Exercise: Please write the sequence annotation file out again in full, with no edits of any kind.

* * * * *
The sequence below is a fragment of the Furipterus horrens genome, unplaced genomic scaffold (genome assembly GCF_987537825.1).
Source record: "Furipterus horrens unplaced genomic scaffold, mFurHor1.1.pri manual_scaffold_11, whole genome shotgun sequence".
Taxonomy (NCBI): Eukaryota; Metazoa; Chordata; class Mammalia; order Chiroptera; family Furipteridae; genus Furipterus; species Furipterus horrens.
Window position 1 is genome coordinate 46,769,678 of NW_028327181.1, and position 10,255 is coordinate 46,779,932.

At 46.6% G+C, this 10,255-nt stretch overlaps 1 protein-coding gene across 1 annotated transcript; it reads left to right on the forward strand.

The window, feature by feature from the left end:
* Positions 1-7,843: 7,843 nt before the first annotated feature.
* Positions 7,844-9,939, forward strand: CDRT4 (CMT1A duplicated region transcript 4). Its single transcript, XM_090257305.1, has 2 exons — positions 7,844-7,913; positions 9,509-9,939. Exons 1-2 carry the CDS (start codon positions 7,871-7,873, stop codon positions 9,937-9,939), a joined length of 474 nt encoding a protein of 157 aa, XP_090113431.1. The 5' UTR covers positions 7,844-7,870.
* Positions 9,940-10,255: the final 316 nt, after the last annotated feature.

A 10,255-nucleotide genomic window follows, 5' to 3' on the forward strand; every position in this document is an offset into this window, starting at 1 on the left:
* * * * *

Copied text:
The sequence below is a fragment of the Furipterus horrens genome, unplaced genomic scaffold (genome assembly GCF_987537825.1).
Source record: "Furipterus horrens unplaced genomic scaffold, mFurHor1.1.pri manual_scaffold_11, whole genome shotgun sequence".
Taxonomy (NCBI): Eukaryota; Metazoa; Chordata; class Mammalia; order Chiroptera; family Furipteridae; genus Furipterus; species Furipterus horrens.
Window position 1 is genome coordinate 46,769,678 of NW_028327181.1, and position 10,255 is coordinate 46,779,932.

At 46.6% G+C, this 10,255-nt stretch overlaps 1 protein-coding gene across 1 annotated transcript; it reads left to right on the forward strand.

The window, feature by feature from the left end:
* Positions 1-7,843: 7,843 nt before the first annotated feature.
* Positions 7,844-9,939, forward strand: CDRT4 (CMT1A duplicated region transcript 4). Its single transcript, XM_090257305.1, has 2 exons — positions 7,844-7,913; positions 9,509-9,939. Exons 1-2 carry the CDS (start codon positions 7,871-7,873, stop codon positions 9,937-9,939), a joined length of 474 nt encoding a protein of 157 aa, XP_090113431.1. The 5' UTR covers positions 7,844-7,870.
* Positions 9,940-10,255: the final 316 nt, after the last annotated feature.

A 10,255-nucleotide genomic window follows, 5' to 3' on the forward strand; every position in this document is an offset into this window, starting at 1 on the left: